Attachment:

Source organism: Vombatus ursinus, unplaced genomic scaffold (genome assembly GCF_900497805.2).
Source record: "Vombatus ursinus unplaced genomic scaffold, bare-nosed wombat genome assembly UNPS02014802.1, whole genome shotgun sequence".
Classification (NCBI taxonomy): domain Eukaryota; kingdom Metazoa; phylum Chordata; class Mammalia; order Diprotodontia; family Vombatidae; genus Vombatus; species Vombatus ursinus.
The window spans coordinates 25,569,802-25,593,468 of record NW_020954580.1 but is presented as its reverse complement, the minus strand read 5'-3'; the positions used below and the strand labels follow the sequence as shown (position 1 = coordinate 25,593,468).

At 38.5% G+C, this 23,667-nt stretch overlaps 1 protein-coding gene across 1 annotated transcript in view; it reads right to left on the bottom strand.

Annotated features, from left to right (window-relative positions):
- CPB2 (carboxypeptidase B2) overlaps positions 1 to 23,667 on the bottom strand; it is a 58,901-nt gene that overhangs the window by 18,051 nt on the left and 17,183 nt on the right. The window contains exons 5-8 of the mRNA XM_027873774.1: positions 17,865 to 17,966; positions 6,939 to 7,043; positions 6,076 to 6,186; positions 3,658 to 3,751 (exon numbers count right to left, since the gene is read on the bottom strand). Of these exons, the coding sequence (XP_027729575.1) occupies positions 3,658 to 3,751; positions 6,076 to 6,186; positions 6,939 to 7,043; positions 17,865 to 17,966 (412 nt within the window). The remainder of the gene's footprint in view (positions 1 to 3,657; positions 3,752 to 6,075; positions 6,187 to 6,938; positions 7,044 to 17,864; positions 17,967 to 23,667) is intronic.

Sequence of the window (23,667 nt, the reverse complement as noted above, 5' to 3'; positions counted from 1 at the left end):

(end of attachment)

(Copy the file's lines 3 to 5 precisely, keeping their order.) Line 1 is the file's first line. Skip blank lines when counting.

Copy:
Classification (NCBI taxonomy): domain Eukaryota; kingdom Metazoa; phylum Chordata; class Mammalia; order Diprotodontia; family Vombatidae; genus Vombatus; species Vombatus ursinus.
The window spans coordinates 25,569,802-25,593,468 of record NW_020954580.1 but is presented as its reverse complement, the minus strand read 5'-3'; the positions used below and the strand labels follow the sequence as shown (position 1 = coordinate 25,593,468).

At 38.5% G+C, this 23,667-nt stretch overlaps 1 protein-coding gene across 1 annotated transcript in view; it reads right to left on the bottom strand.